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Zaven Andriasian vs Miroslawa Litwiniec
European Rapid Championship (2010) (rapid), Warsaw POL, rd 1, Dec-18
Italian Game: Classical Variation. General (C53)  ·  1-0



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Kibitzer's Corner
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Jun-27-11  estrick: <LIFE Master AJ: . . . IF I wanted to embarrass that person - I would post their real name and their e-mail address here, as I saved their e-mail. (I won't.)>

Got to let it go.

Greatness lies in being able to rise above the mire into which petty detractors would drag you down. Or in the words of Nixon, (who was not great at practicing what he preached) "Your enemies only win if you hate them back."

Premium Chessgames Member
  Domdaniel: We all know things which would embarrass others if they were made public, whether on this site or anywhere else. Most of the time, most of us have the sense to keep such knowledge private -- and also to keep quiet about *possession* of the knowledge, because bragging about one's saintly self-restraint can sound dangerously like a threat.

Or, to quote Nixon again, "Whaaaat?"

Premium Chessgames Member
  FSR: Ah yes, we see Black essaying the celebrated Moron Defense to the Giuoco Piano.
Jun-27-11  TheFocus: 2 seconds to solve that.
Jun-27-11  LIFE Master AJ: <FSR> I like it! (I agree too. Very poor play by Black.)
Jun-27-11  DrMAL: <LIFE Master AJ: a 2500+ beats an 1800 player?> Stranger things have happened. I would not have guessed 1800.
Premium Chessgames Member
  Domdaniel: And I agree with both <AJ> and <FSR>. I enjoyed getting the chance to say that.

Black is lost, really, after 7...h6. White has nothing forcing, yet, but ...h6 is a red rag to a bull. Instead of getting those pieces out (7...Nf6), Black tries to be 'solid' and 'defensive', showing fear of the opponent. I bet Litwiniec wouldn't have played so feebly against somebody with a similar rating.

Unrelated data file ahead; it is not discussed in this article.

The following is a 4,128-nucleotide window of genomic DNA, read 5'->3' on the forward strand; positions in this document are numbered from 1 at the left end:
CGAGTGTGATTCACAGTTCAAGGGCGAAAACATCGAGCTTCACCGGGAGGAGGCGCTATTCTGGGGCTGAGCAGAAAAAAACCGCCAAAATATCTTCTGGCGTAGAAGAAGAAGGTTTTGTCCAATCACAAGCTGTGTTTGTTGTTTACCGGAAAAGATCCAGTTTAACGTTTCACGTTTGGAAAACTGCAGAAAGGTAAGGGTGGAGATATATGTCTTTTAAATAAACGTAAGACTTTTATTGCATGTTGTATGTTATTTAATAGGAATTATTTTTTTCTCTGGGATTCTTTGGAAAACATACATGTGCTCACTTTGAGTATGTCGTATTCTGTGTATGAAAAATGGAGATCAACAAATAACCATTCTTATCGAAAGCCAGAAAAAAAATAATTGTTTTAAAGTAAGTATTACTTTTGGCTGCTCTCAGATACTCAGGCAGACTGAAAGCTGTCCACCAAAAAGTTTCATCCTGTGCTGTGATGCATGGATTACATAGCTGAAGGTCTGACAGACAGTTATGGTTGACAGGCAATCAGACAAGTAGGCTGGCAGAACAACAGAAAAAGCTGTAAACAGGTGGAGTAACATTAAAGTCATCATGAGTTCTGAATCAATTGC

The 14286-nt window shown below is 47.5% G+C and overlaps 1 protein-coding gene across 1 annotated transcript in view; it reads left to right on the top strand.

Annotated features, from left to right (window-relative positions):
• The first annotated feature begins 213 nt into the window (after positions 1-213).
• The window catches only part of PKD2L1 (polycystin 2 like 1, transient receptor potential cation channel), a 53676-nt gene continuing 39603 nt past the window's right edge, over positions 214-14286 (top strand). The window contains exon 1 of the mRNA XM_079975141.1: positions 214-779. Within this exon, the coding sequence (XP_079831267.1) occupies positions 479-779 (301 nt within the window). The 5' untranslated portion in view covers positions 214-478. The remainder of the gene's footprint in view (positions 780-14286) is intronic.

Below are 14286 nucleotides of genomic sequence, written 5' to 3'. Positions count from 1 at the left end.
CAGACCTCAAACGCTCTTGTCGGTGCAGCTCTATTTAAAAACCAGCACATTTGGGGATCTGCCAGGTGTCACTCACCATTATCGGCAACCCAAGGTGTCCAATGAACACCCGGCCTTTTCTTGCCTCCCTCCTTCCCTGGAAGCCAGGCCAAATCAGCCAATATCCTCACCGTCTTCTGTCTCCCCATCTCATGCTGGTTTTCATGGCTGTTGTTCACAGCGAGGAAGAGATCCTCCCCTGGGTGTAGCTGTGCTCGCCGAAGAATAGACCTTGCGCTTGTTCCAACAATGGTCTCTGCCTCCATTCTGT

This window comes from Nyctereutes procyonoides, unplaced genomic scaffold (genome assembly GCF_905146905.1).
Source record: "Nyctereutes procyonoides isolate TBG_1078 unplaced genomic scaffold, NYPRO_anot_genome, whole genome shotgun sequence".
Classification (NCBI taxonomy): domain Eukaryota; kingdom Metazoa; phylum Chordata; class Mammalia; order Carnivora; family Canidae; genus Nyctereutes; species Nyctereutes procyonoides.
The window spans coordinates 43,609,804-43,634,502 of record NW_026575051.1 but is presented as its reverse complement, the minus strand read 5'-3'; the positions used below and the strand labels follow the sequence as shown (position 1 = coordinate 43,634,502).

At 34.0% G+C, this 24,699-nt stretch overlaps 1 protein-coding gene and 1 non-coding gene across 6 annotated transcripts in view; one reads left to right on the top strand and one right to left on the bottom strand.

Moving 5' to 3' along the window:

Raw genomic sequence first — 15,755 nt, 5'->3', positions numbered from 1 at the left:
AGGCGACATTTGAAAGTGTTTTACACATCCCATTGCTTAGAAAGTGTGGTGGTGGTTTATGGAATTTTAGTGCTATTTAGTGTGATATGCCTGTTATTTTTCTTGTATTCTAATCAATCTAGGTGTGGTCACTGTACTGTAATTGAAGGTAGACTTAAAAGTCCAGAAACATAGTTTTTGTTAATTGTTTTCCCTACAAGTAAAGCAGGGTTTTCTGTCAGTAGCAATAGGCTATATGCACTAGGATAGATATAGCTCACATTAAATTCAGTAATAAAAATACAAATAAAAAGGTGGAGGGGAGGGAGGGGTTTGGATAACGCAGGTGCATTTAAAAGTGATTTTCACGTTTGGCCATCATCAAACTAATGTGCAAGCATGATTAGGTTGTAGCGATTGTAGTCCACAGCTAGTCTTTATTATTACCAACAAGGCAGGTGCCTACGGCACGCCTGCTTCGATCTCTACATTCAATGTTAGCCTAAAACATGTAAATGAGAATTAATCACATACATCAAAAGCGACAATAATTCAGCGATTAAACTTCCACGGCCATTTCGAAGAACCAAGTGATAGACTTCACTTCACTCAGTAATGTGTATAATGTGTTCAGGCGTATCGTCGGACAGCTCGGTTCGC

It's amazing how often ...h6 is the losing move in such situations.

Jun-27-11  Brandon plays: Re8+ 1-0
Jun-27-11  Formula7: 17.Rd8+ Kxd8 18.Qxf7 wins the queen for a rook.
Jun-27-11  wals: Rybka 4 x 64

Black resigned after 17.Rd8+.

d 20 : 15 min :

1. (21.10): 17...Kxd8 18.Qxf7[] Bh3 19.Qxg7[] Re8 20.Rd1+[] Kc8 21.gxh3[] Kb8 22.Qg6[] Rc8 23.Qxe4[] b6 24.e6 a6 25.f4 Ka7 26.e7[] Re8 27.Kf2 Rac8 28.f5 Rg8 29.f6 Rh8 30.f7 a5 31.f8Q Re8 32.Qxe8 Rxe8

Black blunders

10...Nf6, +2.45. Best, Qd7, +1.02.

11...dxe5, +6.54. Best, 0.00, +2.45.

14...Ne4, +8.45. Best, c5, +7.84.

15...Qf5, +21.10. Best, Nd6, +8.45.

Jun-27-11  stst: 17.Rd8+ will dislodge the Q, as Kxd8 is the forced move to prolong the game. 18.Qxf7 and Bk can resign, for virtually no move* could save the monarch waiting the double threat of 19.Rd1# or Qe7#

Leave the * for, say, Nxc3 to guard against Rd1, but then, as already said, Qe7# will finish it off. Not to leave other "defending" effort, there could be, say 18....Nc5/d6, but W's response is simple and natural: IF...Nc5, 19.Bxc5
IF...Nd6, 19.Pxd6 ..cxd6, 20.Bxd6 etc.
Easy, but still not really too simple....

Jun-27-11  stst: <set up move Bxf7+ was really nice!
this game wins the award for hardest to pronounce names! are these french names?

Some fun stuff:
1. might be a typo for Qxf7 (clearly the Bk Q is on light sq, while the W B is o dark sq - how to cross over?) 2. bet that these are at most "pseudo" French names!
Need judgment from soem Linquists!!

Jun-27-11  stst: <TheChessGuy - Le Mec d’échecs> Je peux lire quelques langues, mais parler – c’est autre chose. J’ai l’accent execrable.

-- Merci! Willing to learn more French ...

Jun-27-11  WhiteRook48: 17 Rd8+ Kxd8 18 Qxf7, wow, that was hilariously easy. If the puzzle had started a move earlier I might not have gotten it though.
Jun-27-11  sevenseaman: <If the puzzle had started a move earlier I might not have gotten it though.> Good observation. Not many would see that White should play 16. Bxf7.
Jun-28-11  nisarg1: I think white can push it till the end: